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3} bad restaurant food that makes your insides want to die.

I recently met a friend for dinner at the electric cheetah. Black rice with green beans, fresh mozzarella cheese, cherry tomatoes, and grilled tofu = extremely simple but delicious. One of those meals that I’d like to replicate at home.

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4} work clothes of uncomfortableness and varying shades of taupe.

Who decided that tailored trousers and uncomfortable tops and blazers were considered more work appropriate than say…colored skinny jeans, Toms, and cardigans? 

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And thus, I end my rant for the night. What sort of things are you swapping out these days?

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Wednesday, February 8, 2012

february so far

Well, hello February.

January was a busy month as evidenced by my lack of blogging. This warm winter has been fantastic, though, especially because I walk to work. A couple of weekends ago we did finally get some snow, but it’s completely gone now.

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I don’t know if you’ve tried lentil hummus yet, but I’ve been a bit obsessed with it lately. It’s also really inexpensive to make, probably even less expensive than homemade bean hummus ($0.12/oz). The last time I did a comparison this = 3x cheaper than storebought hummus.  

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With the new month, I’ve noticed a change in breakfast patterns. I have been on 3 different breakfast kicks since starting this blog during grad school in 2009.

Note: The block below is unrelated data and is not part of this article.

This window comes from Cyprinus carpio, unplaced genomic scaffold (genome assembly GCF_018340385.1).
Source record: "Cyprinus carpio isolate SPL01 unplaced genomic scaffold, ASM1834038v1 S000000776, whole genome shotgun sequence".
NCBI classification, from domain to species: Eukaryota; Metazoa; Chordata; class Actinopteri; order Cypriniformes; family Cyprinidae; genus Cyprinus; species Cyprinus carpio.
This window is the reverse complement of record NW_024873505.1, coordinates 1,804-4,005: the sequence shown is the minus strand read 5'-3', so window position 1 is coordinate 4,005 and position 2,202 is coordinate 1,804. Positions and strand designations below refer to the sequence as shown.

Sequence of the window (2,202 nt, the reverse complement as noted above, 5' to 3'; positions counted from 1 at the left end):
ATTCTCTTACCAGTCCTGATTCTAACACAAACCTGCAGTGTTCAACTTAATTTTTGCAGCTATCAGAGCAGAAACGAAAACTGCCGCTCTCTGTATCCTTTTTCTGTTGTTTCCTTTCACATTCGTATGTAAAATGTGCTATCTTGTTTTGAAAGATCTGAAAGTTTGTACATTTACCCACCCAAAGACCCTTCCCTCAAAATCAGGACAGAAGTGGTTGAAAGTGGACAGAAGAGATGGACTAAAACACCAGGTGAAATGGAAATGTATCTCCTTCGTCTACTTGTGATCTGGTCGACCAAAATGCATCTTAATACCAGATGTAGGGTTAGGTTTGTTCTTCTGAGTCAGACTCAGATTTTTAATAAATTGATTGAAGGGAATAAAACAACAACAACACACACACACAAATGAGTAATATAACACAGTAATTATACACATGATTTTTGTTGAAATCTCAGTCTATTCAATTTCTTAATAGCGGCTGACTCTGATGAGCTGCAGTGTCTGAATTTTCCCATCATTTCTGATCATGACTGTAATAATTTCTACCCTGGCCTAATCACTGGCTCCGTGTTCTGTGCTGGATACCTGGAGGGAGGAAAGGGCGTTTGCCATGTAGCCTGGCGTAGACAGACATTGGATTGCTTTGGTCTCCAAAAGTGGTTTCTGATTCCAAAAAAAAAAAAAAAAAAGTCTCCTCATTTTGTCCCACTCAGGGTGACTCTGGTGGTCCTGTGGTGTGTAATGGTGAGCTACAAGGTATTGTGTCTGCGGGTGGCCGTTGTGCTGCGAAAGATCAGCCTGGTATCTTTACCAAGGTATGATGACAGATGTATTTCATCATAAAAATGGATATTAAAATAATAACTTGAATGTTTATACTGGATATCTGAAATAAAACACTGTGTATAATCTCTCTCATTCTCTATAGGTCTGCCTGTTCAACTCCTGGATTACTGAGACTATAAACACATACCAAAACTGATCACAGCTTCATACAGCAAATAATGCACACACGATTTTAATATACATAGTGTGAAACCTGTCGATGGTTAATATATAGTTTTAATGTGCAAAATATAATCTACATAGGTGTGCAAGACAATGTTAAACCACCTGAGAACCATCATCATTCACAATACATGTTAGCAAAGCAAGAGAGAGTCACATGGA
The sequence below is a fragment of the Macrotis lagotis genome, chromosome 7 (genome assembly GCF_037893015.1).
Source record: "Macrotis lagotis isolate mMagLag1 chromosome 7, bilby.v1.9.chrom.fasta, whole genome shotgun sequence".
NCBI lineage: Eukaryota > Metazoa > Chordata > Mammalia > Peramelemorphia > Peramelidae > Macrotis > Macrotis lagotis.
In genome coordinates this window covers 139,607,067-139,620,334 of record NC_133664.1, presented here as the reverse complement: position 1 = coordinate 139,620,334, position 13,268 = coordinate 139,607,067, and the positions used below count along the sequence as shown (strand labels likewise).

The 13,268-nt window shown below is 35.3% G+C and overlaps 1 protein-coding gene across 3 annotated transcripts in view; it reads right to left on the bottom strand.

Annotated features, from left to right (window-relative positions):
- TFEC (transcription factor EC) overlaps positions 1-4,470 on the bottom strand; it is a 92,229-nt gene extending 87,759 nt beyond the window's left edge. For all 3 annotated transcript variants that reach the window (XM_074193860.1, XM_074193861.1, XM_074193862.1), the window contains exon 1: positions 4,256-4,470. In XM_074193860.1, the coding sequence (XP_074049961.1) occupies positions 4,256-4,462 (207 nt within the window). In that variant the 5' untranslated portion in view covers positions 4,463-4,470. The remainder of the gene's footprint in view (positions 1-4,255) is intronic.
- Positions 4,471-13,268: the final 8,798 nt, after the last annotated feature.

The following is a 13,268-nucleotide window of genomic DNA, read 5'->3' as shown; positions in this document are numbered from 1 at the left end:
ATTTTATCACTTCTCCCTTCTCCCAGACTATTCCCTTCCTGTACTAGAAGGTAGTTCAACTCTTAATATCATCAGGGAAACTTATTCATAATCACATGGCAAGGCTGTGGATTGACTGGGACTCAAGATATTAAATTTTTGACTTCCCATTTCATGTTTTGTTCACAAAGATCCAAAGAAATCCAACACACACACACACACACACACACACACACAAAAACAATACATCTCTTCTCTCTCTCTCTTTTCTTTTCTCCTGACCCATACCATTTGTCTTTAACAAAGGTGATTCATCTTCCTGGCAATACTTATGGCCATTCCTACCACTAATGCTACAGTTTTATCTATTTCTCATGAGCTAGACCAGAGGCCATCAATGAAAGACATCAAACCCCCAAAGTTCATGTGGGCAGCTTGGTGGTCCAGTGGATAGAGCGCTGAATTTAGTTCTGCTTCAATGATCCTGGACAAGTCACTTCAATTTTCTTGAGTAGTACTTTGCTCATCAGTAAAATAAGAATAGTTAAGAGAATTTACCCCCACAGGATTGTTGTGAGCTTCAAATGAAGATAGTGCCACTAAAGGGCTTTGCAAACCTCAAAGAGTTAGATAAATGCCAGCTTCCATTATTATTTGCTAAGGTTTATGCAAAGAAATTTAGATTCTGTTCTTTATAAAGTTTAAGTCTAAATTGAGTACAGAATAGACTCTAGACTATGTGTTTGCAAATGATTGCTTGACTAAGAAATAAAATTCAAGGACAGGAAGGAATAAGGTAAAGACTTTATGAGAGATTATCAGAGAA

• [2007-2010] oatmeal in every way imaginable
  • [2010-2011] egg + toast
  • [2012] green smoothies are making a comeback

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I have to admit that this latest kick has been inspired by convenience and trying to streamline my morning routine.

Overnight, I refrigerate directly in the blender container:

  • 1/2 cup oats,
  • ~1 cup almond milk
  • 1 cup of raw kale
  • 1 T peanut butter
  • 1 banana
  • cinnamon, and a little vanilla extract

In the morning, I just turn the blender on, and breakfast is served in 2.5 seconds.  

Do you eat the same thing every day for breakfast?  

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And I’ve been doing a lot of thinking lately about food and the standard American diet (SAD), how nutrition is a simple yet seemingly impossible solution to a wealth of diseases, how we have the power to take control of our health yet continually choose quick fixes, and how we have to make decisions about whether or not what we buy at the grocery store is real food. Nutrition isn’t simple stuff anymore.

The ready availability of energy dense, nutrient poor junk food and fast food doesn’t help anything. I know a lot of these thoughts are coming from frustration after reviewing a lot of diet records filled with processed products, but it just makes me sad that so many people truly don’t know what it looks like to eat things that don’t come out of packages and boxes…and for that matter, why the American Dietetic Association even promotes some of these products. Personally, I find that incredibly shameful, and it’s part of the reason I’m no longer a part of that organization (still a registered dietitian, just not a formal member of the ADA).

But enough on that…in other [good] news, my ankle is nearly healed; thanks for all the well wishes. Running is such a huge outlet for me, and I’m glad that it can be part of life again. And I’ll try to be more careful this time. ;)